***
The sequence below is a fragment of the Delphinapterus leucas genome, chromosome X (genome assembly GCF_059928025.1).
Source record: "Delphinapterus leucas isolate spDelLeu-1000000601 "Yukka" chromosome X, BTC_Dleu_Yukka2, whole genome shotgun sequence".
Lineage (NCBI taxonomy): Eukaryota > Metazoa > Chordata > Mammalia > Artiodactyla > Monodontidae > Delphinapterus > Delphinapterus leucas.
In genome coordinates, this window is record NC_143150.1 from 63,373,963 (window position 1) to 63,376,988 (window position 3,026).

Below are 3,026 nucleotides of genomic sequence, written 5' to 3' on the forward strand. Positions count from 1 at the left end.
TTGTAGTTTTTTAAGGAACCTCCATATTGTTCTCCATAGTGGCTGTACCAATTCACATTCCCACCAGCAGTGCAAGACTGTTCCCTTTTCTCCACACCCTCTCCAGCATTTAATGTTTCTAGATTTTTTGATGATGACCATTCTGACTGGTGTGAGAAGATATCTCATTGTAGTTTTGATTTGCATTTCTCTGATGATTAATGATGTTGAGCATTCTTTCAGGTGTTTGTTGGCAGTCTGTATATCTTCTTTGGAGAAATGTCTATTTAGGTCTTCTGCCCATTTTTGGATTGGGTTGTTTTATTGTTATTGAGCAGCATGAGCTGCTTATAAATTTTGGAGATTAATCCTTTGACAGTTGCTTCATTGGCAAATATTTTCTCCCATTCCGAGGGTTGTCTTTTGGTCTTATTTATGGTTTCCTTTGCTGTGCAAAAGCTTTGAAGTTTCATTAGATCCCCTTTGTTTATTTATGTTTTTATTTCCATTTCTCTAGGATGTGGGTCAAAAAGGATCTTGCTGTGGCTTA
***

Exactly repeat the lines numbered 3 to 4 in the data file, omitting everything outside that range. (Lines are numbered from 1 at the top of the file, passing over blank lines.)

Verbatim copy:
Lineage (NCBI taxonomy): Eukaryota > Metazoa > Chordata > Mammalia > Artiodactyla > Monodontidae > Delphinapterus > Delphinapterus leucas.
In genome coordinates, this window is record NC_143150.1 from 63,373,963 (window position 1) to 63,376,988 (window position 3,026).